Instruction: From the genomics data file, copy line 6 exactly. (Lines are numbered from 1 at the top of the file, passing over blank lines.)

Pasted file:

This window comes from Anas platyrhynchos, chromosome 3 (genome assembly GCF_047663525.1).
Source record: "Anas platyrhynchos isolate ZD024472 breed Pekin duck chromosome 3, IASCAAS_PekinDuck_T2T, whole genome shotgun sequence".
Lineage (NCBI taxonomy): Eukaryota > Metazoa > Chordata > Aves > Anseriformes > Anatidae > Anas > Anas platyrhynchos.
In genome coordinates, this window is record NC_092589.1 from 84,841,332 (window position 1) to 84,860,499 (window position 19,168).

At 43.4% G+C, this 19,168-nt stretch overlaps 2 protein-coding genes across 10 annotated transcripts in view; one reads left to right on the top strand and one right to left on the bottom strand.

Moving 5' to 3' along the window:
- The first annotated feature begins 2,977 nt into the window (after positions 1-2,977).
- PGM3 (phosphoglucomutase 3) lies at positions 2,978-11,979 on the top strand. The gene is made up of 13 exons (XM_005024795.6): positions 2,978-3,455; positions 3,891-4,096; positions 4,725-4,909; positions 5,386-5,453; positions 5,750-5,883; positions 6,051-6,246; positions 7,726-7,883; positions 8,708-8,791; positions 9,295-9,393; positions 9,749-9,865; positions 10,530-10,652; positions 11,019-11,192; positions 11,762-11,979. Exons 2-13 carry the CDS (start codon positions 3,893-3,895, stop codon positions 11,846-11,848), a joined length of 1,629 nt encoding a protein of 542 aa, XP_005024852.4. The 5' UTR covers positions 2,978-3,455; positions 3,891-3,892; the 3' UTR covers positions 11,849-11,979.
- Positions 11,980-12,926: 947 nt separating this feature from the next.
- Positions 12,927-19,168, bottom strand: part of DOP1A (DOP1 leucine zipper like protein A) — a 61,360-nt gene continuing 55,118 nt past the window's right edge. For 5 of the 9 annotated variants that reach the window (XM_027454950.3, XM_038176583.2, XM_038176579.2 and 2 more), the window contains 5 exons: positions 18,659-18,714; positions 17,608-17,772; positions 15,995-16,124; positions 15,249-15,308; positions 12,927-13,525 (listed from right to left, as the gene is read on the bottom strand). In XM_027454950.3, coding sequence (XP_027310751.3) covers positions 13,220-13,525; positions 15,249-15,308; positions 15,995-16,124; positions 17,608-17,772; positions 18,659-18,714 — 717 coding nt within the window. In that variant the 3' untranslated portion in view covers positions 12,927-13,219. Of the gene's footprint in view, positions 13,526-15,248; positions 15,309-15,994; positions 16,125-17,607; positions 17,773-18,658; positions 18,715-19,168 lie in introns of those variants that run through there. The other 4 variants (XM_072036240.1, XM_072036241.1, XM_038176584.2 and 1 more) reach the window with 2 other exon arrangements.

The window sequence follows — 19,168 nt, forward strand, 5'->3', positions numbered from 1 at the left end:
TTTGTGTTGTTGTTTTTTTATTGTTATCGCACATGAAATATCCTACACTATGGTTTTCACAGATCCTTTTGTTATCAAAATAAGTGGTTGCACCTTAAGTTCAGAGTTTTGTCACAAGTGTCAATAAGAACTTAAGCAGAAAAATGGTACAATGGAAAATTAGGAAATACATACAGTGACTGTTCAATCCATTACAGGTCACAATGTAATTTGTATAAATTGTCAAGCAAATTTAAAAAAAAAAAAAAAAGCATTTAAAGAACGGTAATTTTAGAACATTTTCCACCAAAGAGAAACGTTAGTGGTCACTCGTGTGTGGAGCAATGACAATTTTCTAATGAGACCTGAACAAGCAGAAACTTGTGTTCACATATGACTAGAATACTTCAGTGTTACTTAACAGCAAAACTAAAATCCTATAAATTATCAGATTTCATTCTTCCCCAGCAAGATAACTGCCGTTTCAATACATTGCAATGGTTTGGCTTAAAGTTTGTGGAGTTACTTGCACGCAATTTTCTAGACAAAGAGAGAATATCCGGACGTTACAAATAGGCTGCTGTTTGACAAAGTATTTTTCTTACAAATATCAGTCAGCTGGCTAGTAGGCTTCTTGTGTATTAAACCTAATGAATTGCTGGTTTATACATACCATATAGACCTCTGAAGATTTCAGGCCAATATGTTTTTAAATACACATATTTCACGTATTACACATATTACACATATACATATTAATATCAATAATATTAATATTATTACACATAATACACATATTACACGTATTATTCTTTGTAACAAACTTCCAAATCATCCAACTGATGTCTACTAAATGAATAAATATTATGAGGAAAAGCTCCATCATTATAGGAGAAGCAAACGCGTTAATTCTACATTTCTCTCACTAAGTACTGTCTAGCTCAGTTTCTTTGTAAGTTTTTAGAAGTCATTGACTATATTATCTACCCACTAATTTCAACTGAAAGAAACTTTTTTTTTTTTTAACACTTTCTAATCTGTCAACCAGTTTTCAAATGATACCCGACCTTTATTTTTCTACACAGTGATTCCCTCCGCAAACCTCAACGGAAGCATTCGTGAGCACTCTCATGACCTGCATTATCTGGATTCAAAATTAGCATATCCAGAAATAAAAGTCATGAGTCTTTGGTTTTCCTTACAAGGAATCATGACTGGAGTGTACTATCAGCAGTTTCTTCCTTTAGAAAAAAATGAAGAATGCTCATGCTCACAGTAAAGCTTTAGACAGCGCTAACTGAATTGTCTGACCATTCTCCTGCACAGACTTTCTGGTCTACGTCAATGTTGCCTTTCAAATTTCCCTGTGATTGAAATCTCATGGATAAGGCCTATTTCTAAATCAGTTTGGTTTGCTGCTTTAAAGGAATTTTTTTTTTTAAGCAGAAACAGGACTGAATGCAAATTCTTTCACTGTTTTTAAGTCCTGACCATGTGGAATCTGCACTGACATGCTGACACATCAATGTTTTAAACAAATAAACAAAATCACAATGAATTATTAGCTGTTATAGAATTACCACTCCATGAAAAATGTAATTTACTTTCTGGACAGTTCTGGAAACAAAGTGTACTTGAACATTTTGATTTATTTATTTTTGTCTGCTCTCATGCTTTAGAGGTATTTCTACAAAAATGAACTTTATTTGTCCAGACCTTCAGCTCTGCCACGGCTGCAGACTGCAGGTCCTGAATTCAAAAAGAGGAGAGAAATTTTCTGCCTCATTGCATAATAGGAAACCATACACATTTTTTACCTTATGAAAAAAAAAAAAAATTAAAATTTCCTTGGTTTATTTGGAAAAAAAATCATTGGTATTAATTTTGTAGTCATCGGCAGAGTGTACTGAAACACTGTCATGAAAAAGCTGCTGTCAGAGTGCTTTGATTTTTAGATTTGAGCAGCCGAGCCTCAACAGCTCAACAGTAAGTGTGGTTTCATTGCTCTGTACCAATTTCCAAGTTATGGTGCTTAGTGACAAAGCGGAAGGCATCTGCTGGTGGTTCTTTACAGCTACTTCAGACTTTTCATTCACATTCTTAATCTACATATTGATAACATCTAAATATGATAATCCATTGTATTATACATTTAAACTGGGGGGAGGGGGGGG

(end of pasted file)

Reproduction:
Moving 5' to 3' along the window: